Putting Together a Belt with Pieces from Billy and Charlie

General Instructions
Always make the smallest hole in the leather that will still admit the piece you want to insert. You should always stretch the leather a little to admit the piece, rather than having it slop around in a hole that is too big.

Rivets and studs should be peened up rather than just folded over on the inside of the belt. Put the rivet (or stud) through the hole and clip off the excess material on the back to about 1/16 or 3/32 inch (2 to 2.5 mm.). A nail clipper is a good easy-to-come-by tool to do this with. Use a small, light, crosspeen hammer, like a jeweler’s crosspeen or a tack hammer, to gently spread the end of the rivet/stud. Use many light blows, rather than only a few heavy ones.

Support the piece during riveting on a heavy stiff piece of metal (an anvil is ideal, but look round and see what you have). Put a piece of thin cardboard, like the cardboard on a pad of paper, between the metal support and the pewter while hammering, so the pewter is not crushed. Do not use leather or corrugated cardboard for this; they are too soft and the pewter will deform badly.

Buckles and Chapes with Sockets into which the leather fits
The sockets of these fittings all taper in on the sides – trim the edges of your strap ends to fit the taper.(It's a good idea to make a pattern out of a little piece of cardboard and fit that to thesocket first.) After you have prepared the strap, slip it into the fitting. Holding both strap and fitting firmly to prevent their spinning, drill straight through all three layers simultaneously (pewter, leather, pewter) in the places where you want the rivets. Two rivets are enough (one rivet for small chapes). Use a 3/32" (2.4 mm.) drill bit. Press the rivet through the hole, clip it close to the back of the fitting (about 1/16 inch or 2 mm.), and peen it up. No washer is required; the back of the fitting serves as a washer.

Buckles and Chapes with folded attachments; purse hangers
Make sure the front and back parts of these fittings are aligned, then slip them over the leather and drill all the parts together, as for socketed fittings. For the purse hangers, make sure the purse hanger is tightly caught by the attachment straps, pressed up close to the strap, so it doesn’t slip out.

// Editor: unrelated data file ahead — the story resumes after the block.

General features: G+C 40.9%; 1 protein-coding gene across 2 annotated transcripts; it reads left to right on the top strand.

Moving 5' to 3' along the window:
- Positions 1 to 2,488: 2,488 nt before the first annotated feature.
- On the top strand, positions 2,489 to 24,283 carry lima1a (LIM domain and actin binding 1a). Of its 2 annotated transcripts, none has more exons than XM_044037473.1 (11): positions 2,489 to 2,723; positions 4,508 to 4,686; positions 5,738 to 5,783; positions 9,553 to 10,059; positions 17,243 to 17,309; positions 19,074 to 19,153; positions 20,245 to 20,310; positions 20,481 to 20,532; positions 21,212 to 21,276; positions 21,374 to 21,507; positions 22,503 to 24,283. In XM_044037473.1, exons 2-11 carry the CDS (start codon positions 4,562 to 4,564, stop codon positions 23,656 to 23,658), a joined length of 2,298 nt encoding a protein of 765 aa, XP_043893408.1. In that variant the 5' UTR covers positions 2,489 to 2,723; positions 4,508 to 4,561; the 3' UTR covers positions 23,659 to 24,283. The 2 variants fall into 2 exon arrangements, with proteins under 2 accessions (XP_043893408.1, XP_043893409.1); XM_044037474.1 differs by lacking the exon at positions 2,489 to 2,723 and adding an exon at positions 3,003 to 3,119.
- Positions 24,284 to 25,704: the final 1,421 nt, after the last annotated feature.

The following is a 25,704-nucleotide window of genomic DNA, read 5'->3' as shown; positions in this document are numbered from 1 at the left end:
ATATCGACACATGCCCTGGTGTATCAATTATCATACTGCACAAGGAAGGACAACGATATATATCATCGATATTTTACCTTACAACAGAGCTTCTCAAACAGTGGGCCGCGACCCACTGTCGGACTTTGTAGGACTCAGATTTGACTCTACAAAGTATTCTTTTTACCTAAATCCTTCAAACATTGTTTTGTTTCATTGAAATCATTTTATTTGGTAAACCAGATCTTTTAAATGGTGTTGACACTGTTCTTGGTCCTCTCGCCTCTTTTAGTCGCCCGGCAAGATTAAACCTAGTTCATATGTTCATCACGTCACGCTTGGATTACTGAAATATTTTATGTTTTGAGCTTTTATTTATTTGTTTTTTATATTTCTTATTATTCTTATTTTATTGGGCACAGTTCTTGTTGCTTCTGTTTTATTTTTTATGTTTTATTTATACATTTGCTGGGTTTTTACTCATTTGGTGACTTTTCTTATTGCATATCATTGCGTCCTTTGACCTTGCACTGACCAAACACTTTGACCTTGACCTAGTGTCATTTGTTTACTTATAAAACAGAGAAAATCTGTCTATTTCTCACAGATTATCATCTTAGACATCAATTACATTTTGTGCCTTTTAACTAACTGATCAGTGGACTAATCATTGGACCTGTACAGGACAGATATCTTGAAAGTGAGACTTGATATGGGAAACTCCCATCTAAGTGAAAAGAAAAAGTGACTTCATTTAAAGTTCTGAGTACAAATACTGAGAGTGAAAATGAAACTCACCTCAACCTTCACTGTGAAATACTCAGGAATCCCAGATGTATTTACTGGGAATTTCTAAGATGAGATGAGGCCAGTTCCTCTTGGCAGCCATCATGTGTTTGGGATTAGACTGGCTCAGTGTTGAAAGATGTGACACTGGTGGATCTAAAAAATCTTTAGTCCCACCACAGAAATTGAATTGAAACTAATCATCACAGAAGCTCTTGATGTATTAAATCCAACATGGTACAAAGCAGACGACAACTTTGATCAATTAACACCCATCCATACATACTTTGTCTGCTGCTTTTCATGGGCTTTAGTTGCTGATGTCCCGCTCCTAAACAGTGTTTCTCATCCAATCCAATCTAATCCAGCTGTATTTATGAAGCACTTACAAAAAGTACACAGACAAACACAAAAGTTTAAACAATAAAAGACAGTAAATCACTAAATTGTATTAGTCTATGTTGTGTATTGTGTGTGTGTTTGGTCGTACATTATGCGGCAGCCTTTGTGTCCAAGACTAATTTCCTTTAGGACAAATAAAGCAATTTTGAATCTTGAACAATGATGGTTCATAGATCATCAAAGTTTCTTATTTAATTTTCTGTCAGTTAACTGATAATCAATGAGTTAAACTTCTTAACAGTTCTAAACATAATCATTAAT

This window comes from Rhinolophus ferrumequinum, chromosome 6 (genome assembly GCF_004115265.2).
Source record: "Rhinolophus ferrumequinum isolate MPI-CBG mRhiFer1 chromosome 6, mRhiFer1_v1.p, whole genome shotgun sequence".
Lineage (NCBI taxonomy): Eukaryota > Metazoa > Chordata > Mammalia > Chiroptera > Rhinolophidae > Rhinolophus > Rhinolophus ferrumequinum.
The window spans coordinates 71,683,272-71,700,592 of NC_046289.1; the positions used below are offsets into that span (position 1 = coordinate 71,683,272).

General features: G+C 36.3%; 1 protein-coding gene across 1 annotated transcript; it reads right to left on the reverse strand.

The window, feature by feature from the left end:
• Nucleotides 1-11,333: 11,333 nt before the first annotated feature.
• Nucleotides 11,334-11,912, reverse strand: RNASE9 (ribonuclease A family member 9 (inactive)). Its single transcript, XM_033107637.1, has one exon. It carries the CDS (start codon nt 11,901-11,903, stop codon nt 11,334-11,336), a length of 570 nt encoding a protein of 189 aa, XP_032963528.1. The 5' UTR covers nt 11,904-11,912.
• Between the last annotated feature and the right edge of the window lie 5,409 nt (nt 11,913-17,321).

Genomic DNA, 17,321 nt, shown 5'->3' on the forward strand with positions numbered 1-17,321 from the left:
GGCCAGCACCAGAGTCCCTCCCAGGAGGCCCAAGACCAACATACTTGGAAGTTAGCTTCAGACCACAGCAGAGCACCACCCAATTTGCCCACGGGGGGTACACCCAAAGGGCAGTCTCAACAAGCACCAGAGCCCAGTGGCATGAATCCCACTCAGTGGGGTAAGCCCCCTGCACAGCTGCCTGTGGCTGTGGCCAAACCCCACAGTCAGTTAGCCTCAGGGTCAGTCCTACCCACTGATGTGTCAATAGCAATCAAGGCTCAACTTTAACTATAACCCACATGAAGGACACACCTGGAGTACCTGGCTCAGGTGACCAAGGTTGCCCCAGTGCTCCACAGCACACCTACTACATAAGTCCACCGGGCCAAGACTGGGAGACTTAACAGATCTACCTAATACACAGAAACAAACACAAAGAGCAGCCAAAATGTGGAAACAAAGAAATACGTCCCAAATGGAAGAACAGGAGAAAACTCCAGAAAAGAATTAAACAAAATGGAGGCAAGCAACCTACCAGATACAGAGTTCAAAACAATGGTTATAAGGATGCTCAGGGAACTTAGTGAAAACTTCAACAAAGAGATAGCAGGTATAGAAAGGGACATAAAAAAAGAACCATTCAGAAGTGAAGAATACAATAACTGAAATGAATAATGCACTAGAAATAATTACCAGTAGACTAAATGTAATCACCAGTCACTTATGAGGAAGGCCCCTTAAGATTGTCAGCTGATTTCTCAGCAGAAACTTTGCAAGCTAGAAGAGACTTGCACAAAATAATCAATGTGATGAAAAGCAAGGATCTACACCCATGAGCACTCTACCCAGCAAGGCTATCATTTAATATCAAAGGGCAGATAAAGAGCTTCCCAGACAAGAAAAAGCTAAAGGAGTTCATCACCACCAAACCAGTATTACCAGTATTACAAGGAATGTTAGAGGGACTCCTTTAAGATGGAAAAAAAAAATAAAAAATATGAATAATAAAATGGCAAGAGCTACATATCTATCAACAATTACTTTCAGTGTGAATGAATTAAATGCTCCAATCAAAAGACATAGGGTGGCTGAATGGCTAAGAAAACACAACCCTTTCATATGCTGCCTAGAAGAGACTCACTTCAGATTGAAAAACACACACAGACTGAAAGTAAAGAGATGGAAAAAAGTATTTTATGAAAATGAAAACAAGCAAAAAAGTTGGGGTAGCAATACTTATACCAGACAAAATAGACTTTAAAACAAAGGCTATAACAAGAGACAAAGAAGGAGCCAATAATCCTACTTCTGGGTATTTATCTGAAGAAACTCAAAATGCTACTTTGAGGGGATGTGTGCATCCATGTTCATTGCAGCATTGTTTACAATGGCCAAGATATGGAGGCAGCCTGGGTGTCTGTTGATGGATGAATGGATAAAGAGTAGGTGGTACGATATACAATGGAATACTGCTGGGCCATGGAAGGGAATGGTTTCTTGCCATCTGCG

Buckles the strap loops through
Fold over an inch or inch and a half (2.5 to 4 cm.) of the end of the belt. Punch or cut a slot for the buckle tongue to move in starting on that fold. Loop the belt around the buckle with the tongue coming through the slot. Punch or drill small holes (use awl, smallest hole on leather punch or 3/32” or 2.4 mm. drill) through both parts of the belt for the rivets that will hold the loop. Insert and peen up rivets against washers provided.


Make 3/16’ (4.5 mm.) holes at the places where you want the eyelets. (We usually put one eyelet at the length you want to wear the belt and two more to either side, at one inch (2.5 cm.) intervals, to allow for different thicknesses of clothes, etc.) Put the eyelet through the hole. It is helpful to shorten the eyelet so only about 3/32” (2.5 mm.) stands out of the leather on the back, to reduce the amount of metal that has to be moved. A useful tool to do this with is a small curved nail or toenail scissors; it will not damage the scissors to cut smoothly straight around. Using a tapered punch, like a center punch, nailset, or commercial eyelet punch, open out the back of the eyelet so it spreads to all sides. (Remember to pad the surface you are pressing against with a bit of lightweight card-board.) Some of the eyelets may split, depending on how smoothly the excess was cut off, how the eyelet is forced open, etc. These split eyelets are still usable; the split will not proceed to the front unless you crush the eyelet very thoroughly after the split starts. After the eyelet has been opened out, you can finish spreading and flattening it with the face of a small hammer.

Measure and mark the placement of the studs on your belt. Make small holes for the studs – an awl is better than a leather punch. Press the studs through the belt, check their orientation (so you don’t end up with some of them upside down on your belt!), and clip off the excess material, leaving about 1/16 to 3/32” (2 to 2.5 mm.) sticking out of the back of the strap. Using a small crosspeen hammer, peen up the studs, taking a great many small blows – 20 to 40 light taps per stud is reasonable. Washers are not needed for these decorative fittings – be sure your peening-up forces the metal sideways to make a sort of a flat mushroom.

Questions? billy@billyandcharlie.com

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